HEC Forum

, Volume 28, Issue 3, pp 217–228 | Cite as

What Ethical Issues Really Arise in Practice at an Academic Medical Center? A Quantitative and Qualitative Analysis of Clinical Ethics Consultations from 2008 to 2013

  • Katherine WassonEmail author
  • Emily Anderson
  • Erika Hagstrom
  • Michael McCarthy
  • Kayhan Parsi
  • Mark Kuczewski


As the field of clinical ethics consultation sets standards and moves forward with the Quality Attestation process, questions should be raised about what ethical issues really do arise in practice. There is limited data on the type and number of ethics consultations conducted across different settings. At Loyola University Medical Center, we conducted a retrospective review of our ethics consultations from 2008 through 2013. One hundred fifty-six cases met the eligibility criteria. We analyzed demographic data on these patients and conducted a content analysis of the ethics consultation write-ups coding both the frequency of ethical issues and most significant, or key, ethical issue per case. Patients for whom ethics consultation was requested were typically male (55.8 %), white (57.1 %), between 50 and 69 years old (38.5 %), of non-Hispanic origin (85.9 %), and of Roman Catholic faith (43.6 %). Nearly half (47.4 %) were in the intensive care unit and 44.2 % died in the hospital. The most frequent broad ethical categories were decision-making (93.6 %), goals of care/treatment (80.8 %), and end-of-life (73.1 %). More specifically, capacity (57.1 %), patient’s wishes/autonomy (54.5 %), and surrogate decision maker (51.3 %) were the most frequent particular ethical issues. The most common key ethical issues were withdrawing/withholding treatment (12.8 %), patient wishes/autonomy (12.2 %), and capacity (11.5 %). Our findings provide additional data to inform the training of clinical ethics consultants regarding the ethical issues that arise in practice. A wider research agenda should be formed to collect and compare data across institutions to improve education and training in our field.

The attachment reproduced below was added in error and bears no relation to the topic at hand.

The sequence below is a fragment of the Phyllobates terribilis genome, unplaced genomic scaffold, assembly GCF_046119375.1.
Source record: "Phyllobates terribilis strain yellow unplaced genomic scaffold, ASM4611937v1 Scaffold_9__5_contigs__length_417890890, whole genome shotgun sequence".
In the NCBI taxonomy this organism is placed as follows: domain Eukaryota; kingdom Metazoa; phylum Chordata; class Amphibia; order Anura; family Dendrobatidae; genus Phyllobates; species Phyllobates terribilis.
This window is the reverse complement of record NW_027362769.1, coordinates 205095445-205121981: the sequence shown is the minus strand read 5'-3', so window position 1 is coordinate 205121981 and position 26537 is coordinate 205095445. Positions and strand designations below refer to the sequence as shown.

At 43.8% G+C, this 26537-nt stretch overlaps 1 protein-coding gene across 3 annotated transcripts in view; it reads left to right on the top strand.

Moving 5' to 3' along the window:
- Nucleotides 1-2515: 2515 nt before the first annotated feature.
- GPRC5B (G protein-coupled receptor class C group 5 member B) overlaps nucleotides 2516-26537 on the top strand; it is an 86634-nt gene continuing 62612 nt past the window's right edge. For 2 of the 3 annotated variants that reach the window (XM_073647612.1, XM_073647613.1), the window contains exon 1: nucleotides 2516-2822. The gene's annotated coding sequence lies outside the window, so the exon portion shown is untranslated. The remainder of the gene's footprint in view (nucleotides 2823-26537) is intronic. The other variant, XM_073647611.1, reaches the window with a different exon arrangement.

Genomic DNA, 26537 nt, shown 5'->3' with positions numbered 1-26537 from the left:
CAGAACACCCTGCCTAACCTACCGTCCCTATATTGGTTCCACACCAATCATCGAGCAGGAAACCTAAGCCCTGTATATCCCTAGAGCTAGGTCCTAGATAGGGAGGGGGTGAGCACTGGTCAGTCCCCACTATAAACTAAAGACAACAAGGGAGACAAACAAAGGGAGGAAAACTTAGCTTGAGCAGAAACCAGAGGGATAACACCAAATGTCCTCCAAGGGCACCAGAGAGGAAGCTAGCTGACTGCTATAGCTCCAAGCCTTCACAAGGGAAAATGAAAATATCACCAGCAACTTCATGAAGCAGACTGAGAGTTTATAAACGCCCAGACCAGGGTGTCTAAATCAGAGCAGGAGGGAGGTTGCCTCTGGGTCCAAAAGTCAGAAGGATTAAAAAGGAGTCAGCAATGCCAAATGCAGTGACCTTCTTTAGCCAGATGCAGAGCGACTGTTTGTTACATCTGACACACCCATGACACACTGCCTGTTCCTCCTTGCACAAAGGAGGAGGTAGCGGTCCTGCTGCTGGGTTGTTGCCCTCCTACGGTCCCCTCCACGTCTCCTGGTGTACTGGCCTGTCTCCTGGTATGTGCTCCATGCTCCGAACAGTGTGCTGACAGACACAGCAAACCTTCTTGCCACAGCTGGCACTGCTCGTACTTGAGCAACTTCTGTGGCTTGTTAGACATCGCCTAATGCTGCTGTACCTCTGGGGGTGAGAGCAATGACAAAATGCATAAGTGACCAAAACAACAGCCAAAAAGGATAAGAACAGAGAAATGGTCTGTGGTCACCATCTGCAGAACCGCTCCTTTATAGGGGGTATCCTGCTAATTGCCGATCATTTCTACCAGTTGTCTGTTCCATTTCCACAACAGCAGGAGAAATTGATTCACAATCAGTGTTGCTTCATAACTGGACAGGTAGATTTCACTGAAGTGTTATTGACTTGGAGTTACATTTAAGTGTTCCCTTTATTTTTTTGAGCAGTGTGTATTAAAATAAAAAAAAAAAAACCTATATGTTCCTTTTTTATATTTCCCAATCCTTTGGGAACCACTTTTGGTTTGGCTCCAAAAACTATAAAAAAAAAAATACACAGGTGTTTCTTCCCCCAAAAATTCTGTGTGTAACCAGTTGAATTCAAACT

Clinical ethics consultation Clinical ethics consultants Quality attestation Retrospective review 


Compliance with Ethical Standards

Conflict of Interest

The authors have no financial conflicts of interest to disclose.